Shaping Customer Satisfaction Through Self-Awareness Cues

Six experiments (including a field study) show that customers’ satisfaction with service providers can be influenced by subtle contextual cues that increase self-awareness. Such cues tend to increase satisfaction when the outcome of a service interaction is unfavorable, but decrease satisfaction when the outcome is favorable. This is because high self-awareness increases customers’ own-attributions of both positive and negative outcomes. Self-awareness can even influence satisfaction with interactions that occurred in the past. However, these effects only hold when there is mixed customer-provider outcome responsibility. If the outcome responsibility rests entirely with the provider, raising self-awareness may backfire.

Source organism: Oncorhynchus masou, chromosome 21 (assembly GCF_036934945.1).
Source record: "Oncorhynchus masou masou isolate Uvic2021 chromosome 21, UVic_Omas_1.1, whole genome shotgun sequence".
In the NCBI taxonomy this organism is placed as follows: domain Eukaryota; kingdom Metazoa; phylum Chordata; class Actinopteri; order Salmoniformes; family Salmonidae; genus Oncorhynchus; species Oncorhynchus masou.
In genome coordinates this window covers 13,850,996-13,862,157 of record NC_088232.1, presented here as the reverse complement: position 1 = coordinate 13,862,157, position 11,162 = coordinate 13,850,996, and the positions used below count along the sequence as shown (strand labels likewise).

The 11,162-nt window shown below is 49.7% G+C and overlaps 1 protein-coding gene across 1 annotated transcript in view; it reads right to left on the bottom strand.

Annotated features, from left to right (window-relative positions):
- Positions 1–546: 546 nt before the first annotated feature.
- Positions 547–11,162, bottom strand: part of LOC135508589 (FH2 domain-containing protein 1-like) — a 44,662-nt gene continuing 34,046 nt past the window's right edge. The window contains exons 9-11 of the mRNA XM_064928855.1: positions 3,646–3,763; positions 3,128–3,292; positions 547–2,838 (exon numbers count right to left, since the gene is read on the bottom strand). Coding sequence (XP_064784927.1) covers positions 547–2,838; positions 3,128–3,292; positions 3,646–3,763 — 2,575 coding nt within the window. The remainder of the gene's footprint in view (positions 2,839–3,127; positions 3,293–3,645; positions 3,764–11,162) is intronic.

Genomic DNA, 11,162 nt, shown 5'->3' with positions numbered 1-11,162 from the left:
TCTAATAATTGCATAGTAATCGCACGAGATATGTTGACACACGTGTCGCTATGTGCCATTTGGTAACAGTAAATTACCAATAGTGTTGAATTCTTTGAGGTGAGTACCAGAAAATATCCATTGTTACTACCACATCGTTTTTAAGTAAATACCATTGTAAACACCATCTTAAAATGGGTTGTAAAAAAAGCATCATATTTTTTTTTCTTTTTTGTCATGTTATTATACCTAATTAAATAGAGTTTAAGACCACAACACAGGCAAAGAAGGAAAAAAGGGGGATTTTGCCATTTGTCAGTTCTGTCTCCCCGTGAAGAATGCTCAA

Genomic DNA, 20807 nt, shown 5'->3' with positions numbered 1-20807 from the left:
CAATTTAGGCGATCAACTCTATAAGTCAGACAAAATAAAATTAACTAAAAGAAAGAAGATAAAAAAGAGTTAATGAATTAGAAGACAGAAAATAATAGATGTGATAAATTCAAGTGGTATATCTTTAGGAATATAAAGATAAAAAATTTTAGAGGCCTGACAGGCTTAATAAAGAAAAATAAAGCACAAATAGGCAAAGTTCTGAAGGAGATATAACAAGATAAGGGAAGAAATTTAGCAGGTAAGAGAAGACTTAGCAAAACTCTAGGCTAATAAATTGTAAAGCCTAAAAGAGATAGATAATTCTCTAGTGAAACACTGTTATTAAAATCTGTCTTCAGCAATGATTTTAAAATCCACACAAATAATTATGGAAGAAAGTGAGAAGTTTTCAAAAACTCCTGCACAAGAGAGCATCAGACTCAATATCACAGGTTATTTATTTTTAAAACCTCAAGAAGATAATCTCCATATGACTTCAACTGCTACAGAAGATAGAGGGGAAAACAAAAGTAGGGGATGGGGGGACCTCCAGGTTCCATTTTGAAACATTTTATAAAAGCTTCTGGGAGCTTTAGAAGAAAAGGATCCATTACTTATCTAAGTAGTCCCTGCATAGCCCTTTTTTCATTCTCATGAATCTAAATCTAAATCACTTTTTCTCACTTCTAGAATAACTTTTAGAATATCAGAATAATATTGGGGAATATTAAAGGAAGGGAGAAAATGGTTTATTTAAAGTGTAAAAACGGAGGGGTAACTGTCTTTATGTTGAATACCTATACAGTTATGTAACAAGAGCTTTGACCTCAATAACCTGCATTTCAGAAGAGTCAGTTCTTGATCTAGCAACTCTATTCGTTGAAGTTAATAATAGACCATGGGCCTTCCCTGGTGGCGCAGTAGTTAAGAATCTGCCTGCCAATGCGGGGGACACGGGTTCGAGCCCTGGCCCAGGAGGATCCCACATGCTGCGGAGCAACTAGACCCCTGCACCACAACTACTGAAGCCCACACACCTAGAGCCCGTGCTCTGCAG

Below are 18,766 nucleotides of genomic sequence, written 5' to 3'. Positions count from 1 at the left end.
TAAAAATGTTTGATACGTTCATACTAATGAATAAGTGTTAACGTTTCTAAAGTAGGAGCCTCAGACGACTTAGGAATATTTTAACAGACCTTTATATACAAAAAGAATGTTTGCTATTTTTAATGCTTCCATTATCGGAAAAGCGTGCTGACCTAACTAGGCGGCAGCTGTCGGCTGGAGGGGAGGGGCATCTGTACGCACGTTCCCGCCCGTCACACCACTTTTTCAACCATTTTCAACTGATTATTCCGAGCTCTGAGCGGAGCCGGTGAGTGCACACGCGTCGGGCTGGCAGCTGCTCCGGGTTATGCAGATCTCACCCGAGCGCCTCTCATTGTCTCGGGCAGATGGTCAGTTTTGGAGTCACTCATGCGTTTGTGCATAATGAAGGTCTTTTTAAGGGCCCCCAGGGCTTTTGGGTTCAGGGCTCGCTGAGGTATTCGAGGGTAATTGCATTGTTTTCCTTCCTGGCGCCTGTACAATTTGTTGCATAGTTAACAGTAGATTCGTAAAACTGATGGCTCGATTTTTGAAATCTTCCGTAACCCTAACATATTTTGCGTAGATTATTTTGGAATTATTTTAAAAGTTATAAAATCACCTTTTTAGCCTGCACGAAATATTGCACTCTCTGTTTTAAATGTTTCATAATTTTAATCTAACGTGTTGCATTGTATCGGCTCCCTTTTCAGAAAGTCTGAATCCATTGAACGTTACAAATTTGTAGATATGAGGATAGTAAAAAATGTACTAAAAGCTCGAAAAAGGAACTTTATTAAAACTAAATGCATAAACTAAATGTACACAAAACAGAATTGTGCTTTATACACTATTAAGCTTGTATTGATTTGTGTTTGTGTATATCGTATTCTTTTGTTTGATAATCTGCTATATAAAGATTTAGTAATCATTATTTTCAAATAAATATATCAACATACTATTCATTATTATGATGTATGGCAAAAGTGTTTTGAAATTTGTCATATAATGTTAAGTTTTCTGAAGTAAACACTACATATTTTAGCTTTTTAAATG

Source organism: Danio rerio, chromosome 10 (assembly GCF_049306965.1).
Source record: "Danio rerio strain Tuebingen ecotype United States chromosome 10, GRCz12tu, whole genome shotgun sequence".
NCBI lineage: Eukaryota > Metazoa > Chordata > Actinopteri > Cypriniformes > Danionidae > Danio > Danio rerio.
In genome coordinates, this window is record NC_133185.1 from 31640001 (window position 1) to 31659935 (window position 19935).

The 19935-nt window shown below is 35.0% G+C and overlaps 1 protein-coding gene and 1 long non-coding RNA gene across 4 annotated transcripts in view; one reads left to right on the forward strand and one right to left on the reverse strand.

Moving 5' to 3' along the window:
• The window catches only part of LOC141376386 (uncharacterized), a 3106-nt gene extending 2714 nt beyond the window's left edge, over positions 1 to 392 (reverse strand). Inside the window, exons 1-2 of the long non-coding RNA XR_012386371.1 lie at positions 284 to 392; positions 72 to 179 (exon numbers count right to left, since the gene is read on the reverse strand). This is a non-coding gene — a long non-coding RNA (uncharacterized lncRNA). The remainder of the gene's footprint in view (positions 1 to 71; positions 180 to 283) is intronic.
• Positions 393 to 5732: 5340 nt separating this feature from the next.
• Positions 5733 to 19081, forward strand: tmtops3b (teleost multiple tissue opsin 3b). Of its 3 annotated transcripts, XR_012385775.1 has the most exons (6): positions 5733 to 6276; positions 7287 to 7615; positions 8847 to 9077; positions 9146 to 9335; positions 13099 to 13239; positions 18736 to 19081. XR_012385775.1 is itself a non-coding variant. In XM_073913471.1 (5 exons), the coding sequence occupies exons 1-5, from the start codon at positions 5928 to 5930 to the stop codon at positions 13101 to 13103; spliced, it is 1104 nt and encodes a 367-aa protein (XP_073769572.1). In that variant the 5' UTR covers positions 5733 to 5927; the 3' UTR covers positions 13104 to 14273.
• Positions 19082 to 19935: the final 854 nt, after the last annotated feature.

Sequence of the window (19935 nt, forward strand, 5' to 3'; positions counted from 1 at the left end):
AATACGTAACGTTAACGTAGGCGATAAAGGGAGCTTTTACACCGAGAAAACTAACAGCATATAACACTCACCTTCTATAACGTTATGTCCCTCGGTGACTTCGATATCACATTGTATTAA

Citation:

Michel Tuan Pham, Caroline Goukens, Jennifer Ames Stuart , and Donald Lehmann (2010) ,"Shaping Customer Satisfaction Through Self-Awareness Cues", in NA - Advances in Consumer Research Volume 37, eds. Margaret C. Campbell, Jeff Inman, and Rik Pieters, Duluth, MN : Association for Consumer Research, Pages: 45-48 .

Authors

Michel Tuan Pham, Columbia University, USA
Caroline Goukens, University of Maastricht, the Netherlands
Jennifer Ames Stuart , Bayer Healthcare, USA
Donald Lehmann, Columbia University, USA



Volume

NA - Advances in Consumer Research Volume 37 | 2010



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